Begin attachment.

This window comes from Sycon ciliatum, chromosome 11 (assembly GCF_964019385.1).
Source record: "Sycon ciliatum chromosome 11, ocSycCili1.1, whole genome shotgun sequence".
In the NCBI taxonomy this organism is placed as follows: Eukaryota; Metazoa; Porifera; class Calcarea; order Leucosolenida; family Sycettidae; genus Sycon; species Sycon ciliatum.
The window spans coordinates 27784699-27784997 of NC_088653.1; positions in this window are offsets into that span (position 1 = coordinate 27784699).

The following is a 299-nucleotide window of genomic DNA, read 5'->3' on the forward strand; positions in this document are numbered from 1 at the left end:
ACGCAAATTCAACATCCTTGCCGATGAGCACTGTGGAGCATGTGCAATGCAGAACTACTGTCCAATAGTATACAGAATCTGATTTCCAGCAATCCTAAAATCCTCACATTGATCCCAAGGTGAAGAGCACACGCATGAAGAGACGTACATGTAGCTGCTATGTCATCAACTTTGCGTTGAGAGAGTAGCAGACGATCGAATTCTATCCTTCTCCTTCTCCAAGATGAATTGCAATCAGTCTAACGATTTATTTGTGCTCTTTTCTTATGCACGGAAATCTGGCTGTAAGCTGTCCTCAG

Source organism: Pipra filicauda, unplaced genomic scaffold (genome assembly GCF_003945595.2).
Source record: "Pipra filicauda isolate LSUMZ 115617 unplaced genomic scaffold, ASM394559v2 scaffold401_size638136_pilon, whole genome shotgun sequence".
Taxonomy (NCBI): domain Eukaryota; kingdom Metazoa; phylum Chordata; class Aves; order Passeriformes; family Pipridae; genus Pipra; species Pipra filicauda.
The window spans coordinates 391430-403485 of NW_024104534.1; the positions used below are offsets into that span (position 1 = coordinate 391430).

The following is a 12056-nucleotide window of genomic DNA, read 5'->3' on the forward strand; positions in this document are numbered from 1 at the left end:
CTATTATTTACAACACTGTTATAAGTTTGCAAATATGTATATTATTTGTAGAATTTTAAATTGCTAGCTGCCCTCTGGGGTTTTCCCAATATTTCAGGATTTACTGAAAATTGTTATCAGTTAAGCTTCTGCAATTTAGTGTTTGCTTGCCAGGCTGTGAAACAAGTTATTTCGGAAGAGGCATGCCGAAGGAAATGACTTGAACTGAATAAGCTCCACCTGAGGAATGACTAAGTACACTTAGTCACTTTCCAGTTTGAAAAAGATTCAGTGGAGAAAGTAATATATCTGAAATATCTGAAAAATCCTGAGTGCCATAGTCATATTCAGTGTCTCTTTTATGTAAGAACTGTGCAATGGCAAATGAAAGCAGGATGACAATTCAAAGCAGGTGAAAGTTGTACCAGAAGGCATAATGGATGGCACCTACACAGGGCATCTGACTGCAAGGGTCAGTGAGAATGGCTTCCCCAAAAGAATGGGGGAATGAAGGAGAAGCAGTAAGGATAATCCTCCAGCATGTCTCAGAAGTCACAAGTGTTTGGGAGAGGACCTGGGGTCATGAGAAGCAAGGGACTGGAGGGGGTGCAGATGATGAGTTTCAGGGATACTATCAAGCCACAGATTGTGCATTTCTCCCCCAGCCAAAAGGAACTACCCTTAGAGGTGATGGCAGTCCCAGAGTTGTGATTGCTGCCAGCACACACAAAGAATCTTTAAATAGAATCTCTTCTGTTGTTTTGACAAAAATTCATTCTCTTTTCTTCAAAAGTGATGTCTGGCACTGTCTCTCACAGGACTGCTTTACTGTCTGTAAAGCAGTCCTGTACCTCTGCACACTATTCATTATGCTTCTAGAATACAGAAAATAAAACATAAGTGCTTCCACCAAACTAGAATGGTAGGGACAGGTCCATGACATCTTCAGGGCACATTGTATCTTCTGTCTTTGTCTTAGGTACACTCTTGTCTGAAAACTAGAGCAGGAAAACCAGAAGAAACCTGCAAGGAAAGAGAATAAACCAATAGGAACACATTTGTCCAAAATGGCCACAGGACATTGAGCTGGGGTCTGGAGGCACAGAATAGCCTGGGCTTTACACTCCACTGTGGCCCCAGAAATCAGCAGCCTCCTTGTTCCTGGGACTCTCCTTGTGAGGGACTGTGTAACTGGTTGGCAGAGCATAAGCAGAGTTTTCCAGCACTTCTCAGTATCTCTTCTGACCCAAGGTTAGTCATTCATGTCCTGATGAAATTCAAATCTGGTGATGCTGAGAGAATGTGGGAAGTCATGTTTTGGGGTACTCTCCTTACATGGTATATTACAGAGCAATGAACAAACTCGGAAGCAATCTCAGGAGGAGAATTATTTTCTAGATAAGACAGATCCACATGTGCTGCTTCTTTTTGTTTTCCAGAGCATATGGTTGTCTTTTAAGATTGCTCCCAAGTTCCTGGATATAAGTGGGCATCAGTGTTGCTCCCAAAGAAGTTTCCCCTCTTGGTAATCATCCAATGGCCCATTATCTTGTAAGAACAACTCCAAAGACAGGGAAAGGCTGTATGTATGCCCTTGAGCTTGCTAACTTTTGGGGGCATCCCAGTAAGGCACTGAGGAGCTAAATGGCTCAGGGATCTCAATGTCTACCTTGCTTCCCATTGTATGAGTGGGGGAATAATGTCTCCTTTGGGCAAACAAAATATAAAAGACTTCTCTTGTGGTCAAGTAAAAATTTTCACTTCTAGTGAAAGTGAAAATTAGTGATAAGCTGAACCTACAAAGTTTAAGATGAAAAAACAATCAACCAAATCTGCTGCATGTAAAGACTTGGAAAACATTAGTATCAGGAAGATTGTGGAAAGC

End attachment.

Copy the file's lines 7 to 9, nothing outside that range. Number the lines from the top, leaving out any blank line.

Source organism: Pipra filicauda, unplaced genomic scaffold (genome assembly GCF_003945595.2).
Source record: "Pipra filicauda isolate LSUMZ 115617 unplaced genomic scaffold, ASM394559v2 scaffold401_size638136_pilon, whole genome shotgun sequence".
Taxonomy (NCBI): domain Eukaryota; kingdom Metazoa; phylum Chordata; class Aves; order Passeriformes; family Pipridae; genus Pipra; species Pipra filicauda.